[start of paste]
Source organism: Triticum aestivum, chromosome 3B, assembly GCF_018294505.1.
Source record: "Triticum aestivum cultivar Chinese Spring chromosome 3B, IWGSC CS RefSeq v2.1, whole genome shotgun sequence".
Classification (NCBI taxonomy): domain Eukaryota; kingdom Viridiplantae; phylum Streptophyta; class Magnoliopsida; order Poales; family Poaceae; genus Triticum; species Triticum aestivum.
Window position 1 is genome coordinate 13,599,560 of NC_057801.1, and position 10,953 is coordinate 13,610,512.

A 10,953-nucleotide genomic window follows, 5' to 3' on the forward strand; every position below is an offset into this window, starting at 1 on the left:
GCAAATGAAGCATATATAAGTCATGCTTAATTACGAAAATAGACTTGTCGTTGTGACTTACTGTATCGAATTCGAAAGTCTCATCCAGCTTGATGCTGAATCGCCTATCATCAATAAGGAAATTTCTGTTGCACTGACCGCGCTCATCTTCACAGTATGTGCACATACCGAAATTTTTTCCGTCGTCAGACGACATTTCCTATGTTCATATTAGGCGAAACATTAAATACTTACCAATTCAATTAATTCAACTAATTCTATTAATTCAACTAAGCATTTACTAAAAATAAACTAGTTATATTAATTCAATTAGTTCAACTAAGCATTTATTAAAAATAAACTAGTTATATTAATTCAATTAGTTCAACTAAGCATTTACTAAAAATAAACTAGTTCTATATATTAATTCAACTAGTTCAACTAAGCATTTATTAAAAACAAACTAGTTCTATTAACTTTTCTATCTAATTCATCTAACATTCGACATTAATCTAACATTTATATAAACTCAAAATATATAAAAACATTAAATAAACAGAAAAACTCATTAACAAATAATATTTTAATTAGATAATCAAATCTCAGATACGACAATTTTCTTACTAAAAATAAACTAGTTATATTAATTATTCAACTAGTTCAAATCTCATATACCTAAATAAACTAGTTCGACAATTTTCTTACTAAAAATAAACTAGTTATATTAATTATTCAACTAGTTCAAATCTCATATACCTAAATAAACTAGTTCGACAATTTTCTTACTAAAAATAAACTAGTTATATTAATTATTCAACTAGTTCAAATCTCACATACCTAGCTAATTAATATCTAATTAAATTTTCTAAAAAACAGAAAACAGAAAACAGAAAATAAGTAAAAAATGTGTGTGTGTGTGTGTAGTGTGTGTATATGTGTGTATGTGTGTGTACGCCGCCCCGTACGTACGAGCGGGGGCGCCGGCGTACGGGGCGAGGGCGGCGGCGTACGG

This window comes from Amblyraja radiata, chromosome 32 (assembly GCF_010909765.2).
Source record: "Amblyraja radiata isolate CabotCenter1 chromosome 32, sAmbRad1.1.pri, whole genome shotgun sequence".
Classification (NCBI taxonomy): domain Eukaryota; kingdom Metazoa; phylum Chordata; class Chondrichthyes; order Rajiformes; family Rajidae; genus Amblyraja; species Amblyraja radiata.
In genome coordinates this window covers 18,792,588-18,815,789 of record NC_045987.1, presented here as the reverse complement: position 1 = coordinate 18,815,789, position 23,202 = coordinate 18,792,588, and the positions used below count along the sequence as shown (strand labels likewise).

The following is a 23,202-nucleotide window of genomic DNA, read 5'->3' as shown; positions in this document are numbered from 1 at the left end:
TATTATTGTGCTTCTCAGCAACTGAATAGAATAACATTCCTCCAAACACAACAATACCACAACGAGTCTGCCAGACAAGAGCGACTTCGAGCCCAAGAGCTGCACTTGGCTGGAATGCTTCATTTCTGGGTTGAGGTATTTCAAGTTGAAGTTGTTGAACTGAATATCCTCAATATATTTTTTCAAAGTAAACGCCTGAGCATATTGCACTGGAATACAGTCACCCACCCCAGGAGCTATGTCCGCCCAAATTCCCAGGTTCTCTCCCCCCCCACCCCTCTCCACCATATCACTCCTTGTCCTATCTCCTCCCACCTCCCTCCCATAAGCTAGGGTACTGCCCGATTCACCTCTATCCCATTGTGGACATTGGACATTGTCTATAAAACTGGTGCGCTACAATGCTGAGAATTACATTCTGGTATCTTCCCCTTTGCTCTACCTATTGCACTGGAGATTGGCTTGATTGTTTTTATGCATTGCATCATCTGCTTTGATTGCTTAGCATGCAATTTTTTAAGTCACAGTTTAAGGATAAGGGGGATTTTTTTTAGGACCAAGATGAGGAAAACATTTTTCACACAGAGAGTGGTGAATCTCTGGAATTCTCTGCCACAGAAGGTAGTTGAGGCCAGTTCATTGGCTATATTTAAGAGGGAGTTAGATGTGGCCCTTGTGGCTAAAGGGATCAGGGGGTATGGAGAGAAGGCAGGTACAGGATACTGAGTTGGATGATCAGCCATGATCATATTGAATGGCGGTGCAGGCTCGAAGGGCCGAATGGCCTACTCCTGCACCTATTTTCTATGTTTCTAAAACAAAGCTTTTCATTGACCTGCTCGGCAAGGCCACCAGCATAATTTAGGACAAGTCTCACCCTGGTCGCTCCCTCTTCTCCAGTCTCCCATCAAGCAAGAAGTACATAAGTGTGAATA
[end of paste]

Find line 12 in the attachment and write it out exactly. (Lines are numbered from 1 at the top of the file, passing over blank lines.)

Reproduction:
TATTATTGTGCTTCTCAGCAACTGAATAGAATAACATTCCTCCAAACACAACAATACCACAACGAGTCTGCCAGACAAGAGCGACTTCGAGCCCAAGAGCTGCACTTGGCTGGAATGCTTCATTTCTGGGTTGAGGTATTTCAAGTTGAAGTTGTTGAACTGAATATCCTCAATATATTTTTTCAAAGTAAACGCCTGAGCATATTGCACTGGAATACAGTCACCCACCCCAGGAGCTATGTCCGCCCAAATTCCCAGGTTCTCTCCCCCCCCACCCCTCTCCACCATATCACTCCTTGTCCTATCTCCTCCCACCTCCCTCCCATAAGCTAGGGTACTGCCCGATTCACCTCTATCCCATTGTGGACATTGGACATTGTCTATAAAACTGGTGCGCTACAATGCTGAGAATTACATTCTGGTATCTTCCCCTTTGCTCTACCTATTGCACTGGAGATTGGCTTGATTGTTTTTATGCATTGCATCATCTGCTTTGATTGCTTAGCATGCAATTTTTTAAGTCACAGTTTAAGGATAAGGGGGATTTTTTTTAGGACCAAGATGAGGAAAACATTTTTCACACAGAGAGTGGTGAATCTCTGGAATTCTCTGCCACAGAAGGTAGTTGAGGCCAGTTCATTGGCTATATTTAAGAGGGAGTTAGATGTGGCCCTTGTGGCTAAAGGGATCAGGGGGTATGGAGAGAAGGCAGGTACAGGATACTGAGTTGGATGATCAGCCATGATCATATTGAATGGCGGTGCAGGCTCGAAGGGCCGAATGGCCTACTCCTGCACCTATTTTCTATGTTTCTAAAACAAAGCTTTTCATTGACCTGCTCGGCAAGGCCACCAGCATAATTTAGGACAAGTCTCACCCTGGTCGCTCCCTCTTCTCCAGTCTCCCATCAAGCAAGAAGTACATAAGTGTGAATA